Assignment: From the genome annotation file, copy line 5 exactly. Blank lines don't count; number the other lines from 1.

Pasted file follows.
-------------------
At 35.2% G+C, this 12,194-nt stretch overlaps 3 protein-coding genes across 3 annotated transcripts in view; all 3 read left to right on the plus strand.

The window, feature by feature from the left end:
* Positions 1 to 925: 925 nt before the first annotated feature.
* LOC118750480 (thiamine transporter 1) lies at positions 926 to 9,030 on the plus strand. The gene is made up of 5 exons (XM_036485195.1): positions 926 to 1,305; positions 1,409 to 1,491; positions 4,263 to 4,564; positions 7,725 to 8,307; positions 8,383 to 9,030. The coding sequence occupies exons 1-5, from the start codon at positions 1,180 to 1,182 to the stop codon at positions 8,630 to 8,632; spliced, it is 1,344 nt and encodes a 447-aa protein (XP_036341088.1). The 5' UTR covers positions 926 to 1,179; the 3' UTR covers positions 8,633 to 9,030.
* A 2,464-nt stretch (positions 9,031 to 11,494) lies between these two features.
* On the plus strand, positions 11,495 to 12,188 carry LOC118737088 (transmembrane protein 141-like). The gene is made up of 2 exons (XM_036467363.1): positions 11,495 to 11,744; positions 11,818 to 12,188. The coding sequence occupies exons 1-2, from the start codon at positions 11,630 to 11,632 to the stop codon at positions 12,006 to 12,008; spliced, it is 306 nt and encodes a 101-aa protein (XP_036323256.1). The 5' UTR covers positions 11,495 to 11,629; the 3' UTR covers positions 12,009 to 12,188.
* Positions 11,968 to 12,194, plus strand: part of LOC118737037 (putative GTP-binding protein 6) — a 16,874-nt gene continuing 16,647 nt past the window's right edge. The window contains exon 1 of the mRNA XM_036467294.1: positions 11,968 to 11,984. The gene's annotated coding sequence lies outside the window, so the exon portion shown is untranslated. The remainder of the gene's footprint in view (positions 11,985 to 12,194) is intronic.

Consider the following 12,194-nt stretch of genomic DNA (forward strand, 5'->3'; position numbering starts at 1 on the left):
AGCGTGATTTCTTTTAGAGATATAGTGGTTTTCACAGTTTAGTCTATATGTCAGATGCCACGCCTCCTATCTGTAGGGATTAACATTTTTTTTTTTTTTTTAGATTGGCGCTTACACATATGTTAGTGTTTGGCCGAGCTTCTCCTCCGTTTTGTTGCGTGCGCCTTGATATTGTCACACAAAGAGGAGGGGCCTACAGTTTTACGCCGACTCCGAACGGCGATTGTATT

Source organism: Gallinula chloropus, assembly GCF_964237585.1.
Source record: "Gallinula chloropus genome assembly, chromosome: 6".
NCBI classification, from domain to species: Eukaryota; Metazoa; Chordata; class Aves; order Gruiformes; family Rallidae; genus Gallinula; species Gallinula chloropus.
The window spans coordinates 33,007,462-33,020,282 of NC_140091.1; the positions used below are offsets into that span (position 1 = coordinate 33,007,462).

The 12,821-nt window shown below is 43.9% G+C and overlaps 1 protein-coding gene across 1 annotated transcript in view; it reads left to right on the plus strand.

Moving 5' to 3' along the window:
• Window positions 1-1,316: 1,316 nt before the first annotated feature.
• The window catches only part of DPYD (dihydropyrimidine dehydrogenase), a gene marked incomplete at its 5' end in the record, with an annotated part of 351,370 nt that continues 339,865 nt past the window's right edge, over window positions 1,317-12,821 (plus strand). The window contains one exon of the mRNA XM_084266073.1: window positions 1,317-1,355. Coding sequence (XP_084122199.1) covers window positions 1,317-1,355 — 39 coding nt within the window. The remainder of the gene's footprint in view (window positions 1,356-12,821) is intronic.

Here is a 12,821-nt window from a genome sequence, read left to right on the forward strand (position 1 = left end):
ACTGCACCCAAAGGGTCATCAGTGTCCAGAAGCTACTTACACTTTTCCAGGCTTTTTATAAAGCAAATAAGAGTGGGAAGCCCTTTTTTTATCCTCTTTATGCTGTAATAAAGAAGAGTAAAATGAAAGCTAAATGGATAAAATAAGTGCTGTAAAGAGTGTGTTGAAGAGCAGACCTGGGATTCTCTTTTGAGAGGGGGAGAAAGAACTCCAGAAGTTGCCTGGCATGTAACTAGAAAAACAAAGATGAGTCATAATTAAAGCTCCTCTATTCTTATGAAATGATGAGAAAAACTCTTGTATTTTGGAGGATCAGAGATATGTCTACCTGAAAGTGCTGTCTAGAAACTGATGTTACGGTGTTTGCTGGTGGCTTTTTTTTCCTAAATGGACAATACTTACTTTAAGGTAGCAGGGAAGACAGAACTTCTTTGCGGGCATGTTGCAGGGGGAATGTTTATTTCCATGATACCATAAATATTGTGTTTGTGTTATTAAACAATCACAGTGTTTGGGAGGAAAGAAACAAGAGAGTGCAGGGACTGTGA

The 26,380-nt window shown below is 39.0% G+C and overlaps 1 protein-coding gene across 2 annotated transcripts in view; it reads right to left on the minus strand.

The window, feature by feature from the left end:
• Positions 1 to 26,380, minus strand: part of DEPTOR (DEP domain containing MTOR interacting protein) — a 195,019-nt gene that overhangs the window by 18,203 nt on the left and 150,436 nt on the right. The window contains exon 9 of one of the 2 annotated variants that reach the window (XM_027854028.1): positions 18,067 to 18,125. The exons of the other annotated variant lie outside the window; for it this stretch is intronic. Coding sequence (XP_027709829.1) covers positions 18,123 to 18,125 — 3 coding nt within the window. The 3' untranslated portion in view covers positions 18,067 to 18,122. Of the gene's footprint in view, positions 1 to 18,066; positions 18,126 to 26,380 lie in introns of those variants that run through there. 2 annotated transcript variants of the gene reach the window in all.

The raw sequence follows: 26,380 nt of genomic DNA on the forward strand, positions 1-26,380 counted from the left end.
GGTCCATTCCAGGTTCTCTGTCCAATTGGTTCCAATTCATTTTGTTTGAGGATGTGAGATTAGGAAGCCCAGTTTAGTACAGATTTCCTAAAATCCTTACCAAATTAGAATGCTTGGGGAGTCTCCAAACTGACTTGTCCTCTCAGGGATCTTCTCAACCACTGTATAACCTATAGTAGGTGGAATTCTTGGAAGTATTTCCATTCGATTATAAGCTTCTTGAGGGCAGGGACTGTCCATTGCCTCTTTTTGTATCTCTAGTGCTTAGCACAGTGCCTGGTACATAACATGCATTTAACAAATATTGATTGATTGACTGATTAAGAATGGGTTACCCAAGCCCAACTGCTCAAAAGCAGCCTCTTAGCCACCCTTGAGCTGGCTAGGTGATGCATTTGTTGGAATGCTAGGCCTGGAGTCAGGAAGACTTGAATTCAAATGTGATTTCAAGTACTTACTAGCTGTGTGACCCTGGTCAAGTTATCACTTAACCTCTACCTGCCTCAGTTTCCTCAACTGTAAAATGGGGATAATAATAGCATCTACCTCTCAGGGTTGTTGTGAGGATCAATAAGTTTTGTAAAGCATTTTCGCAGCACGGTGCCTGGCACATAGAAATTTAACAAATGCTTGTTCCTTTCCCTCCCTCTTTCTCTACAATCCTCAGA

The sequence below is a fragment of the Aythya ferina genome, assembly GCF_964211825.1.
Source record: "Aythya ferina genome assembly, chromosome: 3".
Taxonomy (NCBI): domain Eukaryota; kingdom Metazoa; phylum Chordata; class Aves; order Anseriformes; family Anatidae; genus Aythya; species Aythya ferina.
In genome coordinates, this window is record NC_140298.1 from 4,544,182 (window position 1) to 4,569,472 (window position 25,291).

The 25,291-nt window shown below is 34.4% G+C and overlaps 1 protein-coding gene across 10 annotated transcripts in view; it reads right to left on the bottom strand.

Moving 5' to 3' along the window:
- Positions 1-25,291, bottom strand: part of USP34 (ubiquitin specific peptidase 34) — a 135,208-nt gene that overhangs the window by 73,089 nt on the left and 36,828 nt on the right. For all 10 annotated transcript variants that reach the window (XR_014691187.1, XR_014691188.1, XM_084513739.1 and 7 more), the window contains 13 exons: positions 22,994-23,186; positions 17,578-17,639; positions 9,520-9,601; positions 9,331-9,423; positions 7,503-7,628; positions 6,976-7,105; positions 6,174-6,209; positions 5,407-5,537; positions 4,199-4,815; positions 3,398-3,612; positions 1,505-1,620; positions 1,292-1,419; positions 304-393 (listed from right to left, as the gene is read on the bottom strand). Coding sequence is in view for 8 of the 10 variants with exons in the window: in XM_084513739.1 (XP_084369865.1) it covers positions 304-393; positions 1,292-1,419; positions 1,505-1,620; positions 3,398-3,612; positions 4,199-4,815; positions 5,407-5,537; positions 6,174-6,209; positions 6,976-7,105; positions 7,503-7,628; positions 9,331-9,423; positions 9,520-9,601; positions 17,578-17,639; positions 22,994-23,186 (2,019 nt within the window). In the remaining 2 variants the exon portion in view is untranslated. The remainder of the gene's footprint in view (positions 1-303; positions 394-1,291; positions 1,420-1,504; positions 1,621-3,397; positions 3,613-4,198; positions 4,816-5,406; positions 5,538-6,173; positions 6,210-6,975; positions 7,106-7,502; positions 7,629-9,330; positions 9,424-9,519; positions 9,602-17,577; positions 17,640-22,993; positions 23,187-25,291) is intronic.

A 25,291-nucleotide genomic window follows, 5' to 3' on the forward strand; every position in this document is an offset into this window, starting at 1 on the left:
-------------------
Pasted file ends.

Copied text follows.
* A 2,464-nt stretch (positions 9,031 to 11,494) lies between these two features.